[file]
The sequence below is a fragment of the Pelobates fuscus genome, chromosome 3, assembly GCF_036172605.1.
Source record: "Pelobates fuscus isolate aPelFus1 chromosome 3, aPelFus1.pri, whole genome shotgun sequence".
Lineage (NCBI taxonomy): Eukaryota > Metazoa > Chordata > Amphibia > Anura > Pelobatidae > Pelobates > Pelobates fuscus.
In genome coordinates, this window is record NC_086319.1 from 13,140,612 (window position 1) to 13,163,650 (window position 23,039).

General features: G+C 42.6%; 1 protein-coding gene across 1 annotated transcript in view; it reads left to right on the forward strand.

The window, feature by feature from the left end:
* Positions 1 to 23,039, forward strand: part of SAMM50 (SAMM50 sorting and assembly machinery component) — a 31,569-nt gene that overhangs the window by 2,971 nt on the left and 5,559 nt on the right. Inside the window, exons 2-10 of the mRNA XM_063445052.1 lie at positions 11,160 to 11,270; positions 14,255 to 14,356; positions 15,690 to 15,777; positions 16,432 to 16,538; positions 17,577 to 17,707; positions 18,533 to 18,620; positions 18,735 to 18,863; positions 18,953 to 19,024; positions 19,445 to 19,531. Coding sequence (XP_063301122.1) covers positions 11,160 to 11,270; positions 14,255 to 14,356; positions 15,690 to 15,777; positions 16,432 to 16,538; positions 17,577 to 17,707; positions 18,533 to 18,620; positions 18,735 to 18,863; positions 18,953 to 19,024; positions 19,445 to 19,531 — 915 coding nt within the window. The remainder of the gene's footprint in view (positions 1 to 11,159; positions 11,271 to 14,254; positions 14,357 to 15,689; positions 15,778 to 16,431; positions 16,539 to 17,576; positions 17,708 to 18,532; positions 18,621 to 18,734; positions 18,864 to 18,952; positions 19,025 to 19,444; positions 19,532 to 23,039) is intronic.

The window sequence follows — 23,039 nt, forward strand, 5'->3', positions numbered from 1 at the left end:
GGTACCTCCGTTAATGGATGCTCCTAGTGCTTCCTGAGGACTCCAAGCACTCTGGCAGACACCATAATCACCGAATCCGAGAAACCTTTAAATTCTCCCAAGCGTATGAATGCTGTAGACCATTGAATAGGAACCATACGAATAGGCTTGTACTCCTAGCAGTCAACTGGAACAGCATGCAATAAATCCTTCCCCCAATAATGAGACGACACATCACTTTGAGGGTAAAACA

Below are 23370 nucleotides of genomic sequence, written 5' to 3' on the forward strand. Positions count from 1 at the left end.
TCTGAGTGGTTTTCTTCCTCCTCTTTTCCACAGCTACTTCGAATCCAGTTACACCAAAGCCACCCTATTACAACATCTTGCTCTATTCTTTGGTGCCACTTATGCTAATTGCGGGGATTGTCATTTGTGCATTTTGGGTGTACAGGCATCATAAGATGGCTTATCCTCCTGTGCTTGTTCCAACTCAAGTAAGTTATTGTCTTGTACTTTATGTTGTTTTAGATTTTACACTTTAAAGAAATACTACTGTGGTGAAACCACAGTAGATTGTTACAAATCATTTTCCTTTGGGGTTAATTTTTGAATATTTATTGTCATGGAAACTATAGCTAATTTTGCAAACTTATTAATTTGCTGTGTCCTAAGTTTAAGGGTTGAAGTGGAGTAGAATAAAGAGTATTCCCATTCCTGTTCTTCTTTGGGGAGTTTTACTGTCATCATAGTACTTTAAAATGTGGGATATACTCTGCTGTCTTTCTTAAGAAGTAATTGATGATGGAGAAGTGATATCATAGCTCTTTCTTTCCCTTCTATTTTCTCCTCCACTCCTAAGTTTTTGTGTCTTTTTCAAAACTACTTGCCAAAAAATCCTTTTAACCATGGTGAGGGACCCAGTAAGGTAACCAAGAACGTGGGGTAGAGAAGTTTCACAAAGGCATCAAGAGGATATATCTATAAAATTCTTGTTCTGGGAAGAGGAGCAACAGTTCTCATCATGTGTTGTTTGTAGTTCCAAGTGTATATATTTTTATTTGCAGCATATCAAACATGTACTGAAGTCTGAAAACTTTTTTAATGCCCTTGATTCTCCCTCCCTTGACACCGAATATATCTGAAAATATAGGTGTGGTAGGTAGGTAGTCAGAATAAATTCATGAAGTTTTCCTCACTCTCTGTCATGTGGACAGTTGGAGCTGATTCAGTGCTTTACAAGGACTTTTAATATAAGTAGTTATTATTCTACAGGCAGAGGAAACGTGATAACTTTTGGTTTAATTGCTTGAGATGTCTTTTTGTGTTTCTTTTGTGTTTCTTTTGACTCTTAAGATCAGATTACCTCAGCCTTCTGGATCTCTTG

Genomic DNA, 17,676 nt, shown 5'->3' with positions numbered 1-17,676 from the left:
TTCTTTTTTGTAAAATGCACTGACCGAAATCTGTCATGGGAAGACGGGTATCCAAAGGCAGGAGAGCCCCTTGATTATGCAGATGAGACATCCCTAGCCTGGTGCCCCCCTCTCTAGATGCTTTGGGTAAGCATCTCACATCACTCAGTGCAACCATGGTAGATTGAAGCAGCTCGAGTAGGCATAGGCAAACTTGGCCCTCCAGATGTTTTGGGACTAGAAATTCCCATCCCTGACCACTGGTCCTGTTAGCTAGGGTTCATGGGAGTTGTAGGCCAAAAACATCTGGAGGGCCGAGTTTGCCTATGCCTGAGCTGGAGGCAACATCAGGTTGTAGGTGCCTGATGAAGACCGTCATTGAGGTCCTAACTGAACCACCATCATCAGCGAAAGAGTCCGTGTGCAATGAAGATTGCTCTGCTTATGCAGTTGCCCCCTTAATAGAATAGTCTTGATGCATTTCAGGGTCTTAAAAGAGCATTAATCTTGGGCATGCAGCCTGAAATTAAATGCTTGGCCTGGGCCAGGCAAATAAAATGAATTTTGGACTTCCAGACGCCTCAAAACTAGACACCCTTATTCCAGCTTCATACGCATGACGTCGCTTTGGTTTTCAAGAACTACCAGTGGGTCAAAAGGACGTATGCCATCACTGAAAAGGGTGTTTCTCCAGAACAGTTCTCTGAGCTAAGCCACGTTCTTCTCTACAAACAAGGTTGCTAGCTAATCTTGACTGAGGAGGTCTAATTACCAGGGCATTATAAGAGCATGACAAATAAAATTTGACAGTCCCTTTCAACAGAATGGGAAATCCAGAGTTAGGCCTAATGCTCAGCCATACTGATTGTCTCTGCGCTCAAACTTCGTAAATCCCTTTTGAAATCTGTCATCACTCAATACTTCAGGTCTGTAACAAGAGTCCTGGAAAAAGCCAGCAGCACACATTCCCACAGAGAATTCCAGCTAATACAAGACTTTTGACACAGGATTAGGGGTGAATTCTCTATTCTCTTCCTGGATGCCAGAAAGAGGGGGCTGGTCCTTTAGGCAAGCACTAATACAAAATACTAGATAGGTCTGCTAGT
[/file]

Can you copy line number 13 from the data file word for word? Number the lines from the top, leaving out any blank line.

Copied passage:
TTCTTTTTTGTAAAATGCACTGACCGAAATCTGTCATGGGAAGACGGGTATCCAAAGGCAGGAGAGCCCCTTGATTATGCAGATGAGACATCCCTAGCCTGGTGCCCCCCTCTCTAGATGCTTTGGGTAAGCATCTCACATCACTCAGTGCAACCATGGTAGATTGAAGCAGCTCGAGTAGGCATAGGCAAACTTGGCCCTCCAGATGTTTTGGGACTAGAAATTCCCATCCCTGACCACTGGTCCTGTTAGCTAGGGTTCATGGGAGTTGTAGGCCAAAAACATCTGGAGGGCCGAGTTTGCCTATGCCTGAGCTGGAGGCAACATCAGGTTGTAGGTGCCTGATGAAGACCGTCATTGAGGTCCTAACTGAACCACCATCATCAGCGAAAGAGTCCGTGTGCAATGAAGATTGCTCTGCTTATGCAGTTGCCCCCTTAATAGAATAGTCTTGATGCATTTCAGGGTCTTAAAAGAGCATTAATCTTGGGCATGCAGCCTGAAATTAAATGCTTGGCCTGGGCCAGGCAAATAAAATGAATTTTGGACTTCCAGACGCCTCAAAACTAGACACCCTTATTCCAGCTTCATACGCATGACGTCGCTTTGGTTTTCAAGAACTACCAGTGGGTCAAAAGGACGTATGCCATCACTGAAAAGGGTGTTTCTCCAGAACAGTTCTCTGAGCTAAGCCACGTTCTTCTCTACAAACAAGGTTGCTAGCTAATCTTGACTGAGGAGGTCTAATTACCAGGGCATTATAAGAGCATGACAAATAAAATTTGACAGTCCCTTTCAACAGAATGGGAAATCCAGAGTTAGGCCTAATGCTCAGCCATACTGATTGTCTCTGCGCTCAAACTTCGTAAATCCCTTTTGAAATCTGTCATCACTCAATACTTCAGGTCTGTAACAAGAGTCCTGGAAAAAGCCAGCAGCACACATTCCCACAGAGAATTCCAGCTAATACAAGACTTTTGACACAGGATTAGGGGTGAATTCTCTATTCTCTTCCTGGATGCCAGAAAGAGGGGGCTGGTCCTTTAGGCAAGCACTAATACAAAATACTAGATAGGTCTGCTAGT